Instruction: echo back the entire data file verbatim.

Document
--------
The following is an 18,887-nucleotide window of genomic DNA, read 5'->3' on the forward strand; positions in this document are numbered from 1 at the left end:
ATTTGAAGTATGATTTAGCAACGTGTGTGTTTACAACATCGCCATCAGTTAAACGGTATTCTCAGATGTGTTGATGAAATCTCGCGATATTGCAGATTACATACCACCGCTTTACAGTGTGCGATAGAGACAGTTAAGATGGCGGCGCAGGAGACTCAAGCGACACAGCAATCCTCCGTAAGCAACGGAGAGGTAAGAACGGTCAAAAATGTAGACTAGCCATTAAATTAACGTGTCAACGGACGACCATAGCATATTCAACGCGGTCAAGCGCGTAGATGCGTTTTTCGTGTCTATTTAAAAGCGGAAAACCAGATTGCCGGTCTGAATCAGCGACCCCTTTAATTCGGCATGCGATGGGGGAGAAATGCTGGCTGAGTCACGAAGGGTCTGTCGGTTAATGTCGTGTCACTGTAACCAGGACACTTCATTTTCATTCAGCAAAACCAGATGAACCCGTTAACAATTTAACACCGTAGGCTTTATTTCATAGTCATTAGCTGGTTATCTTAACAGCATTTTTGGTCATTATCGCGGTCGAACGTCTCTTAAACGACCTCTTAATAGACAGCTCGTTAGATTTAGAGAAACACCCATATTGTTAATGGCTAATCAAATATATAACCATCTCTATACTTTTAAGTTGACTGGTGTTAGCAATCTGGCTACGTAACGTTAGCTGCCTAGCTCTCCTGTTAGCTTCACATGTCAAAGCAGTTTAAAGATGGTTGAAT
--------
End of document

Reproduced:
The following is an 18,887-nucleotide window of genomic DNA, read 5'->3' on the forward strand; positions in this document are numbered from 1 at the left end:
ATTTGAAGTATGATTTAGCAACGTGTGTGTTTACAACATCGCCATCAGTTAAACGGTATTCTCAGATGTGTTGATGAAATCTCGCGATATTGCAGATTACATACCACCGCTTTACAGTGTGCGATAGAGACAGTTAAGATGGCGGCGCAGGAGACTCAAGCGACACAGCAATCCTCCGTAAGCAACGGAGAGGTAAGAACGGTCAAAAATGTAGACTAGCCATTAAATTAACGTGTCAACGGACGACCATAGCATATTCAACGCGGTCAAGCGCGTAGATGCGTTTTTCGTGTCTATTTAAAAGCGGAAAACCAGATTGCCGGTCTGAATCAGCGACCCCTTTAATTCGGCATGCGATGGGGGAGAAATGCTGGCTGAGTCACGAAGGGTCTGTCGGTTAATGTCGTGTCACTGTAACCAGGACACTTCATTTTCATTCAGCAAAACCAGATGAACCCGTTAACAATTTAACACCGTAGGCTTTATTTCATAGTCATTAGCTGGTTATCTTAACAGCATTTTTGGTCATTATCGCGGTCGAACGTCTCTTAAACGACCTCTTAATAGACAGCTCGTTAGATTTAGAGAAACACCCATATTGTTAATGGCTAATCAAATATATAACCATCTCTATACTTTTAAGTTGACTGGTGTTAGCAATCTGGCTACGTAACGTTAGCTGCCTAGCTCTCCTGTTAGCTTCACATGTCAAAGCAGTTTAAAGATGGTTGAAT